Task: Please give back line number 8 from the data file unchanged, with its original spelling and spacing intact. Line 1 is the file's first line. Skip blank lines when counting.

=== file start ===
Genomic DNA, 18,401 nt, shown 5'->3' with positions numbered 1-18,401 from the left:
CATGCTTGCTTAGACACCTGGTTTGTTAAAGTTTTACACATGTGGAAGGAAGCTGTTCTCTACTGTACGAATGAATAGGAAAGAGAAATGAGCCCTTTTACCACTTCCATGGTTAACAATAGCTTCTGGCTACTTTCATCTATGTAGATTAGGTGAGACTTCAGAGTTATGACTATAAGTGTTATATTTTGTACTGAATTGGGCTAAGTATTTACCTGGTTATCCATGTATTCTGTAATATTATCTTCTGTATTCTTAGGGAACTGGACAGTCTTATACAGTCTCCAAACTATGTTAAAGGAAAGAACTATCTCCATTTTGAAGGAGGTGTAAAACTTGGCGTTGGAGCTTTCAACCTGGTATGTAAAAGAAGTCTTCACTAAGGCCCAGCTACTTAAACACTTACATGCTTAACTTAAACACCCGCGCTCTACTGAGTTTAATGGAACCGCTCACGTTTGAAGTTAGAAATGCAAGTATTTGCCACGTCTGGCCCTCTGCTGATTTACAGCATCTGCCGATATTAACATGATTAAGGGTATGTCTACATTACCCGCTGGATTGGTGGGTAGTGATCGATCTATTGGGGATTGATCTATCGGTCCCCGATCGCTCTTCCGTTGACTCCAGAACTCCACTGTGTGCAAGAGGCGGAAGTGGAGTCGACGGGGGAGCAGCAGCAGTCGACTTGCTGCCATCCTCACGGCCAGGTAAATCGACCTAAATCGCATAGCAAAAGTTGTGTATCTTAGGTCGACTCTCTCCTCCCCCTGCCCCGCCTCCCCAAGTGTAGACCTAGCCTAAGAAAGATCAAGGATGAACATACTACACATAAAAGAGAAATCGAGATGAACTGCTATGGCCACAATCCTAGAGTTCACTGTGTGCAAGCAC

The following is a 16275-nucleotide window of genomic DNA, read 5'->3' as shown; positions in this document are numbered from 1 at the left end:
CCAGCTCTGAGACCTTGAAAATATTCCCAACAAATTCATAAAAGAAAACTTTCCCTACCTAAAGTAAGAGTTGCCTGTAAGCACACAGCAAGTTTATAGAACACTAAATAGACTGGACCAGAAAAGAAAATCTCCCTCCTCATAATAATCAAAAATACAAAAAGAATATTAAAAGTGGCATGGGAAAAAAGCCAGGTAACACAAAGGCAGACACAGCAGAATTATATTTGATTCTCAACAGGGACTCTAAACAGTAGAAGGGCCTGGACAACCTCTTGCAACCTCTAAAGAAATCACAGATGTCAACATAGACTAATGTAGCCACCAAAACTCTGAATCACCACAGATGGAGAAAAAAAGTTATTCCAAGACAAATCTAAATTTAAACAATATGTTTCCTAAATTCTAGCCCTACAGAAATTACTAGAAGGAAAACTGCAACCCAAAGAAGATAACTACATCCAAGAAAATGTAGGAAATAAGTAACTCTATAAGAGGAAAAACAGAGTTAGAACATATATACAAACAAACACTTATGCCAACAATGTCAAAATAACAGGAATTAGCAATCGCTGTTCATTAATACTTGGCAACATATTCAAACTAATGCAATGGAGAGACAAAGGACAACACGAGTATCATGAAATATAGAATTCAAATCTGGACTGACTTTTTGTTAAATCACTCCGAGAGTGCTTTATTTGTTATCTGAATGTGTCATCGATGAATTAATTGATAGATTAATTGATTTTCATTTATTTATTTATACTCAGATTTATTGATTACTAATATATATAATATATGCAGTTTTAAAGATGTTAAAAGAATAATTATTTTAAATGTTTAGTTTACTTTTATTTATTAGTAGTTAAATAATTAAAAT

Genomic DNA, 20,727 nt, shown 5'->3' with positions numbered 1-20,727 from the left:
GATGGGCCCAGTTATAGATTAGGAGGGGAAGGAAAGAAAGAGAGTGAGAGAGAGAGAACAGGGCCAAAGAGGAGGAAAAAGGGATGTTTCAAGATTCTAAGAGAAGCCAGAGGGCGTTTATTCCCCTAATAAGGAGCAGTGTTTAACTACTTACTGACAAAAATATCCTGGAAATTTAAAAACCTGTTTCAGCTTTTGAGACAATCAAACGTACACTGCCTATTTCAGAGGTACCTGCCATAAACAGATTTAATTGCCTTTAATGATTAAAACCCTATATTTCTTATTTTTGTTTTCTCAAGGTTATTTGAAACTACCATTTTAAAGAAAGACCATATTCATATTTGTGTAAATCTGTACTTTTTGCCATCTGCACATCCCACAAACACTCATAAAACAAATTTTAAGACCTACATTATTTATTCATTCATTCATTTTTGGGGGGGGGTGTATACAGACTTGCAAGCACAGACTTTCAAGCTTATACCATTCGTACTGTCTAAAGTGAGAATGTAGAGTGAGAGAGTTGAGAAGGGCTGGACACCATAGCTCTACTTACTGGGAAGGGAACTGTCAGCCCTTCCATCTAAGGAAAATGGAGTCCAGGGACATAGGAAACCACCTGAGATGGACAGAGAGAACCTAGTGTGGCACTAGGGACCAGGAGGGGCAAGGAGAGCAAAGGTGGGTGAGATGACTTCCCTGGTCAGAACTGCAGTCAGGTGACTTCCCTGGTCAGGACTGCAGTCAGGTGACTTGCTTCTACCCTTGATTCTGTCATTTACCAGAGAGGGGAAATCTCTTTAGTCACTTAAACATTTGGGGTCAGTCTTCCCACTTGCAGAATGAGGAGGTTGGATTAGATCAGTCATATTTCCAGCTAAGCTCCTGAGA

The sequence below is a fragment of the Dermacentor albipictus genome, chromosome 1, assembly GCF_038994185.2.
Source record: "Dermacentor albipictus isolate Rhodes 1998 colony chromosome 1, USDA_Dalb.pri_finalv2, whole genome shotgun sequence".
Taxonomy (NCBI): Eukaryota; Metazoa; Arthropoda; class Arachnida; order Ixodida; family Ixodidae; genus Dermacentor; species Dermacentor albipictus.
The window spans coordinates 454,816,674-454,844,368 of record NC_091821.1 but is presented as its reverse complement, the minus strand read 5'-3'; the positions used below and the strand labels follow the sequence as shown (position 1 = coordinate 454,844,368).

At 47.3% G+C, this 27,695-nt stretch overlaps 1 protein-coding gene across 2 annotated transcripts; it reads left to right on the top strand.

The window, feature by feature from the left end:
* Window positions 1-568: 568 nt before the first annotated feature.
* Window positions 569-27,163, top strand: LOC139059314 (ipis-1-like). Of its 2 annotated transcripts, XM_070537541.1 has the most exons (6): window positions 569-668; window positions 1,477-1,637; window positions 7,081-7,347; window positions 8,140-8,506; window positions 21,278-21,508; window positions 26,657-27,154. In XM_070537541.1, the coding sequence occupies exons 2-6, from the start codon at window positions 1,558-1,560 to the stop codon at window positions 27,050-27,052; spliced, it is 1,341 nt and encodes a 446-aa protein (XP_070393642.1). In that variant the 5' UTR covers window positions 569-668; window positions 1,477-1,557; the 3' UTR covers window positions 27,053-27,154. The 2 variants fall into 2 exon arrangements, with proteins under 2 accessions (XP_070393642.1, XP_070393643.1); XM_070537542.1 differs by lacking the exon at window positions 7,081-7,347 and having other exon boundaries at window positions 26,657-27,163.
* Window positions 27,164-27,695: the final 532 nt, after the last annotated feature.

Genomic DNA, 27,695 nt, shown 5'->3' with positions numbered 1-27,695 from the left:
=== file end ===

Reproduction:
Source record: "Dermacentor albipictus isolate Rhodes 1998 colony chromosome 1, USDA_Dalb.pri_finalv2, whole genome shotgun sequence".